On Sundays a very colorful character whose name is Mitra drives the bus. He is an enormous and jovial Indian Singaporean.
The name Mitra is Hindi.
Mitra told me that the English translation of this is 'friend'.
I find this quite fitting and appropriate.
Mitra is now a friend of mine and I like him a lot. I think he may well be the friend of everyone he meets. His smile is beaming and his voice is booming and Mitra's laughter is infectious. He loves driving Molly the mobile library bus and he adores reading to the children.
I enjoy his company very much.
I have been on the bus a couple of times now with Mitra.
I have volunteered to read stories.
Where I live in Novena is generally one of Molly's last stops for the day so Mitra very kindly swings by and picks me up earlier. The bus is too big to come through the driveway and turnaround area of my apartment complex so I wait out the front for him to arrive. I await at the front of the Guard House for my condominium where the new and much improved security guards are posted.
Their names are Raj and Raj.
They are also Indian chaps.
The Security manager of my apartment building replaced the previous security guards because they slept on duty - all the time. I have also written about this before so I will not bother going through the whole saga again. Suffice to say Raj and Raj are very attentive and alert. They are Sikh gentlemen who take their duties very seriously. When Mr. Tan introduced me to the new guards last week he told them - quite incorrectly - that I was a most important tenant - just because I sit on the somewhat impotent Owners and Tenants Committee - and more so I think because we share a mutual disdain of another tenant.
Jens the lunatic Dane.
When I passed the security guard house this afternoon to wait for Mitra and Molly, Raj and Raj emerged from the hut and stood at attention and they then gave me a very formal salute. I have told them repeatedly that this is not at all necessary but they have been doing it all week - whenever I arrive or leave.
It is getting ridiculous.
"Guys you really don't have to salute me every time you see me. In fact you don't have to salute me at all. I am not worthy of it" I said once again.
"It is being our honor and our greatest privilege Mr. Peter sir" one the Raj replied.
"Well at least please just call me Peter. You can drop the Mister and the Sir". I implored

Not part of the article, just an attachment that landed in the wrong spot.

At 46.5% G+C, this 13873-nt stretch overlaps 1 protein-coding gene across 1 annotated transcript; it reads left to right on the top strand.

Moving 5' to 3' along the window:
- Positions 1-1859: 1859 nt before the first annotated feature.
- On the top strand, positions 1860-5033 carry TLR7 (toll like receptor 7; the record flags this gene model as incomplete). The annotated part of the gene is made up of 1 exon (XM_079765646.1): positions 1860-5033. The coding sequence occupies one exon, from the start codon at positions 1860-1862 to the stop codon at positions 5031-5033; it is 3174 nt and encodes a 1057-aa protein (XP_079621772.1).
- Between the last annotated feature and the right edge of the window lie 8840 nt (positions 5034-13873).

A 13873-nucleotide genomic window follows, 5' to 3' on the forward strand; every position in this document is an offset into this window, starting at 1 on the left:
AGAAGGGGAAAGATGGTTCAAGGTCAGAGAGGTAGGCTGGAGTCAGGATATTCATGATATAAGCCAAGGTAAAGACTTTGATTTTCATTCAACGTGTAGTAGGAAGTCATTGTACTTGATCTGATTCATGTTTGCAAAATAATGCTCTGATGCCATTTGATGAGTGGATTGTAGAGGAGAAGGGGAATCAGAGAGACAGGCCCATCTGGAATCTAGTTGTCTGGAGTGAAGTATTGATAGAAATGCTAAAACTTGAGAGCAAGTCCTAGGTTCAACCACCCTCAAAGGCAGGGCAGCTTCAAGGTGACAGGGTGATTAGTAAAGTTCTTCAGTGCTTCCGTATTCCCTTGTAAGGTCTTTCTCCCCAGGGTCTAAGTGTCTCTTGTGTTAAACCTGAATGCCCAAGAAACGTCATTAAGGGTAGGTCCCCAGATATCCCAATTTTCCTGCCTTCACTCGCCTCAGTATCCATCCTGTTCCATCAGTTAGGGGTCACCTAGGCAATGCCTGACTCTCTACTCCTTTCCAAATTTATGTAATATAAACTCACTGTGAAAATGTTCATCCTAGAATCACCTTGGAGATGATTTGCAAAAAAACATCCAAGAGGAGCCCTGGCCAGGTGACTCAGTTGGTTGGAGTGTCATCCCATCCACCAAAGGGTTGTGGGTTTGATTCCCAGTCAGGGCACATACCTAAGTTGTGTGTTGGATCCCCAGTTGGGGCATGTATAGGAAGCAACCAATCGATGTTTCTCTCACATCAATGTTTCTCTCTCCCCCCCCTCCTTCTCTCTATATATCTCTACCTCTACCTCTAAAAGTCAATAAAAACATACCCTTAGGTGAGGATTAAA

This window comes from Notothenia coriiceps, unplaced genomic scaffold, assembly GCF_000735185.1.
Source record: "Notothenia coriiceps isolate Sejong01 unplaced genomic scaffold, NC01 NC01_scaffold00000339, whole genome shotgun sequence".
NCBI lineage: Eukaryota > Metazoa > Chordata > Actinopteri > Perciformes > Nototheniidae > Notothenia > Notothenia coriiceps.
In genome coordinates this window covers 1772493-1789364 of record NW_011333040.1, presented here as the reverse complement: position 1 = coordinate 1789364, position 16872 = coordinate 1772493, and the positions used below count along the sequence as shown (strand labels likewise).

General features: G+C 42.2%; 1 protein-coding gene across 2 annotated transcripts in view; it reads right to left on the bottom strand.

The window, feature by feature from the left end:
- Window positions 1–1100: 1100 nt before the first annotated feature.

I have also told them this a number of times before.
"We will never be doing that Mr. Peter Sir" the other Raj said.
I just slumped my shoulders and sighed at this.
"Has the fat Danish crazy one been causing you any trouble?" I asked.
I was referring to the lunatic that is Jens.
"He is being calling us rude names and is being making the birding hand at us"
"The birding hand?" I enquired.
One of the Raj's coyly and I think somewhat reluctantly demonstrated the 'birding hand'.
It was actually what Americans refer to as 'The Bird".
It is conducted by showing the back of a closed fist and extending the middle finger.
I laughed out loud when he showed me this and the poor Raj blushed in embarrassment.
"The Bird" gesture is also known as "Flipping the Bird" or "Giving the Finger". Somewhat ironically it is also on occasion referred to as the "One Fingered Salute". It is considered obscene and is a symbolic hand sign that is quite rude.
It is a gesture of contempt and disrespect and it's use is universal. I have on occasion used it myself - on more than one occasion in fact and I will likely use it again.
I have also been a recipient of it.
I don't mind in the slightest.
It is just a gesture.
"The Bird" is not a modern invention. The gesture dates back thousands of years and was used by both the Ancient Greeks and the Romans. With the tragedy that is the current Greek and Italian economies I would imagine that it's use is still common in these modern societies as well. The Greeks and Italians would be quite appropriately be giving the birding hand to their governments and to the World Banks for devastating their economies and robbing them of their hard earned savings.
I give these governments and banks the birding hand myself.
I give it to them with both hands.